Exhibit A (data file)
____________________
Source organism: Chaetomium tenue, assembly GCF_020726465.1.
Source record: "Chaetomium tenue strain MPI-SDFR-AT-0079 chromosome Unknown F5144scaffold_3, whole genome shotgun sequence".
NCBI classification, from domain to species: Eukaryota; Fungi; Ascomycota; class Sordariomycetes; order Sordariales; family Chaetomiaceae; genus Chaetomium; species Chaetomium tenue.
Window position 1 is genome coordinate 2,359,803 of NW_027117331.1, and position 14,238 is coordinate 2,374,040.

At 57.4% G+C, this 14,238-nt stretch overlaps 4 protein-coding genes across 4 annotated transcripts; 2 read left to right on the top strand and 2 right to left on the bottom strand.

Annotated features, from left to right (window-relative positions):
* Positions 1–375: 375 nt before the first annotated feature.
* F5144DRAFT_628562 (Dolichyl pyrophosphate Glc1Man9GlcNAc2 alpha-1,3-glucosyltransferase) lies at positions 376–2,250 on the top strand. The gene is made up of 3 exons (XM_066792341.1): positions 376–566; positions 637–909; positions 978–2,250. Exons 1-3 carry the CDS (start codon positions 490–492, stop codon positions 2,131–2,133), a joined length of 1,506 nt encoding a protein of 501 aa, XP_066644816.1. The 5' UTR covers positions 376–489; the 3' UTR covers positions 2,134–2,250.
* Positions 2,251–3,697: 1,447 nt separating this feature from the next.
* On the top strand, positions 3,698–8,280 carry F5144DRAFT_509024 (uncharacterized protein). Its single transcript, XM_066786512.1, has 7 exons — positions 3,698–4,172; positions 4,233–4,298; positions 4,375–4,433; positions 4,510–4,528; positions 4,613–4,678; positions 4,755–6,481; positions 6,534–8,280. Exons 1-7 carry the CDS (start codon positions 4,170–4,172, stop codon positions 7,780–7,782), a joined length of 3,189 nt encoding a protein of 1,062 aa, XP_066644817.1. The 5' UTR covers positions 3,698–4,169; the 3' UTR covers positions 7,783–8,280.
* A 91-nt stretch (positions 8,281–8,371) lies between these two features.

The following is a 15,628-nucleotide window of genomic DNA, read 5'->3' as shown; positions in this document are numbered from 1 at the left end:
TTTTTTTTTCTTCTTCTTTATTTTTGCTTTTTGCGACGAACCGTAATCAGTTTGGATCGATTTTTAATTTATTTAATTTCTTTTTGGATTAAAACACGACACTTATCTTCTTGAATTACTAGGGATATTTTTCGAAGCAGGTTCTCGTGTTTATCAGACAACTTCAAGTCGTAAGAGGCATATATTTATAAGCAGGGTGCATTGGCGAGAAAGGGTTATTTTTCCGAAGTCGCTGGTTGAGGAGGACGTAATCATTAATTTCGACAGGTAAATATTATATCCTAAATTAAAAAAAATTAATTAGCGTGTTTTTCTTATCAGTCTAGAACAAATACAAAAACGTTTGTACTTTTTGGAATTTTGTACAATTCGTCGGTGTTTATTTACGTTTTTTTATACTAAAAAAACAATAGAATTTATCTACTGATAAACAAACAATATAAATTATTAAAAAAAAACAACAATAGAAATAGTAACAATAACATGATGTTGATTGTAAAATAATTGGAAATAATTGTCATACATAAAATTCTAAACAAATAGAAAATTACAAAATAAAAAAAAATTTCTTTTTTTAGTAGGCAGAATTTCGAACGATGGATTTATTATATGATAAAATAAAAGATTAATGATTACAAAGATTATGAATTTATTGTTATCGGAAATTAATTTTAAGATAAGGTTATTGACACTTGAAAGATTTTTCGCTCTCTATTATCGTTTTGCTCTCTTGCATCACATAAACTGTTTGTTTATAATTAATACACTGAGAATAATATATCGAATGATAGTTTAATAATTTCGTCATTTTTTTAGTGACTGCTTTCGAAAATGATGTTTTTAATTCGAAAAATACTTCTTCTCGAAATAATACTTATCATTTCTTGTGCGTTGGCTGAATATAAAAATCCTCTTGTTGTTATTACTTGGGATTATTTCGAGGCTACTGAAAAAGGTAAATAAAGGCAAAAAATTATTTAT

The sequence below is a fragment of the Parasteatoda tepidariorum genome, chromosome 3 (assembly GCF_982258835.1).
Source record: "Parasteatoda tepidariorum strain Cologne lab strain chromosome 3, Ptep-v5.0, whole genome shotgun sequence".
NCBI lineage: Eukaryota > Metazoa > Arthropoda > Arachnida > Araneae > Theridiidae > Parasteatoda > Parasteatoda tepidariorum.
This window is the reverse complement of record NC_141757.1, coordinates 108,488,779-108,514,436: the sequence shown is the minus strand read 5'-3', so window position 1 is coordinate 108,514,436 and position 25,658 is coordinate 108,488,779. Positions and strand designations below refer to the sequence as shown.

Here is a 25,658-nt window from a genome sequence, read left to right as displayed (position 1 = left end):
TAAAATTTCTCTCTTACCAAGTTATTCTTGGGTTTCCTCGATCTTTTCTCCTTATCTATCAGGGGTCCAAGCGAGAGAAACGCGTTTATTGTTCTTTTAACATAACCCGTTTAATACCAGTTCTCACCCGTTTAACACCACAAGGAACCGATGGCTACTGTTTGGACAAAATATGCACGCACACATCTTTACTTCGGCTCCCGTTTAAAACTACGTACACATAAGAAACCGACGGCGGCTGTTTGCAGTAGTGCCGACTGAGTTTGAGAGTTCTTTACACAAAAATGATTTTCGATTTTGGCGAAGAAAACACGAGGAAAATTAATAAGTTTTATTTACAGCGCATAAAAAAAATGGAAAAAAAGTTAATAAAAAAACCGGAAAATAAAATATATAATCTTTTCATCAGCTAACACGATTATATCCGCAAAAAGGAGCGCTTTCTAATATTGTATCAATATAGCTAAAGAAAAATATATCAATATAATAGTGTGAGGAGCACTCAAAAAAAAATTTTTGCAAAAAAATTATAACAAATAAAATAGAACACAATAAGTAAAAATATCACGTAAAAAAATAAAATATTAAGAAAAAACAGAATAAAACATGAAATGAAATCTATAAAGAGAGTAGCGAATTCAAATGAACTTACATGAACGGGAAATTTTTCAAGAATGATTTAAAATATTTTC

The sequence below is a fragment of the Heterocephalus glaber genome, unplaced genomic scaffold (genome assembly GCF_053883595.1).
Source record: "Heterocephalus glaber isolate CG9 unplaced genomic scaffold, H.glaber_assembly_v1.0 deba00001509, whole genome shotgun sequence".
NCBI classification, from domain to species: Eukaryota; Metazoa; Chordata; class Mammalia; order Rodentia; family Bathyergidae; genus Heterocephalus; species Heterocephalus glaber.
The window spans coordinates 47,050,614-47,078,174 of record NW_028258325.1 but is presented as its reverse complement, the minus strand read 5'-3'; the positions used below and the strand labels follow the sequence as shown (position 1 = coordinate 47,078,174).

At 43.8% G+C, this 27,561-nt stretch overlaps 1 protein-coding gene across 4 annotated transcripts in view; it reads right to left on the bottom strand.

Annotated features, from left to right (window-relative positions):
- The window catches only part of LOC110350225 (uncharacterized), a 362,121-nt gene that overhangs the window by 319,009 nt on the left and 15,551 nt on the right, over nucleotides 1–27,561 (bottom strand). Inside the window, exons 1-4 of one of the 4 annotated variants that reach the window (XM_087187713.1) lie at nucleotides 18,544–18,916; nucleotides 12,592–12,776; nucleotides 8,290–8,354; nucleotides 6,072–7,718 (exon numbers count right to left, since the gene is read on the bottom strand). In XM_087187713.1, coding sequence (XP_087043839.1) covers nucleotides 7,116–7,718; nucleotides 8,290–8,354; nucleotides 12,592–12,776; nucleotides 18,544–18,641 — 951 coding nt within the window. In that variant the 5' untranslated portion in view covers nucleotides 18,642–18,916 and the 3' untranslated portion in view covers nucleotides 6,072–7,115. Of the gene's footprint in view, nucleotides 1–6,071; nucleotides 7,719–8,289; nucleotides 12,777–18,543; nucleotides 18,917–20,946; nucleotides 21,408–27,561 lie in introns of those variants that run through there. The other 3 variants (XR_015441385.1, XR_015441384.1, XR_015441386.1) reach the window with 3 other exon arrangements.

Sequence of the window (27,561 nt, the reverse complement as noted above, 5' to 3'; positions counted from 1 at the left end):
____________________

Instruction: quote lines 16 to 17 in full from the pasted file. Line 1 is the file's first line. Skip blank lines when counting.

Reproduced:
NCBI lineage: Eukaryota > Metazoa > Arthropoda > Arachnida > Araneae > Theridiidae > Parasteatoda > Parasteatoda tepidariorum.
This window is the reverse complement of record NC_141757.1, coordinates 108,488,779-108,514,436: the sequence shown is the minus strand read 5'-3', so window position 1 is coordinate 108,514,436 and position 25,658 is coordinate 108,488,779. Positions and strand designations below refer to the sequence as shown.